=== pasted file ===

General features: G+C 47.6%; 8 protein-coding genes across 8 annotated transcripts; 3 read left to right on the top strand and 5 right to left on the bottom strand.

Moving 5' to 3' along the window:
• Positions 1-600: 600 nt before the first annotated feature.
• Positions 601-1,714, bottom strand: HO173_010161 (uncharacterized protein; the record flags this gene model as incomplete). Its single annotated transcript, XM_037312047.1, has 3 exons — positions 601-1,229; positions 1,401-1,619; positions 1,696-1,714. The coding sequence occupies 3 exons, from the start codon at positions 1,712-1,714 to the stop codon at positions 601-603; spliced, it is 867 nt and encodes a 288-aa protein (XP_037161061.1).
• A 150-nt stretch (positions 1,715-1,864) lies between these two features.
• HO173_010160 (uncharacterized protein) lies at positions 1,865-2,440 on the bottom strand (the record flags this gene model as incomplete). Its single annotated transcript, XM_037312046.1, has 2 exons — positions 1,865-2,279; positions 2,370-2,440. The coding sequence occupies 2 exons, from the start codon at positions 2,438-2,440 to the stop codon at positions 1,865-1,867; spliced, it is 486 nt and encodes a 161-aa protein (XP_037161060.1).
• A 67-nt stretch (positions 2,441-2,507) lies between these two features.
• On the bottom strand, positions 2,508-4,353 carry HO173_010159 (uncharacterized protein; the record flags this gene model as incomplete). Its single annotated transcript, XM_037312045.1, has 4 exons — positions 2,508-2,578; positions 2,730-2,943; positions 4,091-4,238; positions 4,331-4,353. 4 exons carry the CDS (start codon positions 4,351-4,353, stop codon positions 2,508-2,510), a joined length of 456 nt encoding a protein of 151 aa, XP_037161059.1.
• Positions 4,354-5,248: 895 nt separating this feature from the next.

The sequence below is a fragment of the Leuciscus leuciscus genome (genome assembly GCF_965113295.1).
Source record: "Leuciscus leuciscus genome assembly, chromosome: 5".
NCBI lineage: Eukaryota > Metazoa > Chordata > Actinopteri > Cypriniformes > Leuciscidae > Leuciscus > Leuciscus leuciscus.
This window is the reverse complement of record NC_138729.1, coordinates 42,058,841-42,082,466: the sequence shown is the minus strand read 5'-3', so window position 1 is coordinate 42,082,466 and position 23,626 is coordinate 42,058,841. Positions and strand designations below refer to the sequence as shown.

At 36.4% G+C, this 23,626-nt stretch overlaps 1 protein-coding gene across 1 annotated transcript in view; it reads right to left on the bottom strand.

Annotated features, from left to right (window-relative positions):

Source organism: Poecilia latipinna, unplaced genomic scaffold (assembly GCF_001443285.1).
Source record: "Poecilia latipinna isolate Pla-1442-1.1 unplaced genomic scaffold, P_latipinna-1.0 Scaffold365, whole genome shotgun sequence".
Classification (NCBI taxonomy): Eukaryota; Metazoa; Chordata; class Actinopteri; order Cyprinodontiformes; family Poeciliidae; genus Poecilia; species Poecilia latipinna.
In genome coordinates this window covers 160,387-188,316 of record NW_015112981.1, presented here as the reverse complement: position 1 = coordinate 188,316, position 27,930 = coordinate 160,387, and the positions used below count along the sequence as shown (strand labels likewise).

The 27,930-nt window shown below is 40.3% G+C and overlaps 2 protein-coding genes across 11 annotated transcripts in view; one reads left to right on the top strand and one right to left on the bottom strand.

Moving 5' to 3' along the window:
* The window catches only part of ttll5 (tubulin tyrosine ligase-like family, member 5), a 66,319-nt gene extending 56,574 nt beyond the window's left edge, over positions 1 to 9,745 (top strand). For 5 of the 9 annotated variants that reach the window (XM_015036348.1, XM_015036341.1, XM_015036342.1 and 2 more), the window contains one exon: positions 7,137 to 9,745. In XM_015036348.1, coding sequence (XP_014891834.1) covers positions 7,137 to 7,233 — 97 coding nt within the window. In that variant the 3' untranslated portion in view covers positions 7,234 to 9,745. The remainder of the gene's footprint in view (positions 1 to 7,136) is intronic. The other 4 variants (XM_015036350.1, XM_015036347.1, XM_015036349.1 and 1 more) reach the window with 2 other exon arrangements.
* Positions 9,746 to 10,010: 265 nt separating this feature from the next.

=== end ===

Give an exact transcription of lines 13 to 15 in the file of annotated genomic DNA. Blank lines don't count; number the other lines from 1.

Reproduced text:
This window is the reverse complement of record NC_138729.1, coordinates 42,058,841-42,082,466: the sequence shown is the minus strand read 5'-3', so window position 1 is coordinate 42,082,466 and position 23,626 is coordinate 42,058,841. Positions and strand designations below refer to the sequence as shown.

At 36.4% G+C, this 23,626-nt stretch overlaps 1 protein-coding gene across 1 annotated transcript in view; it reads right to left on the bottom strand.

Annotated features, from left to right (window-relative positions):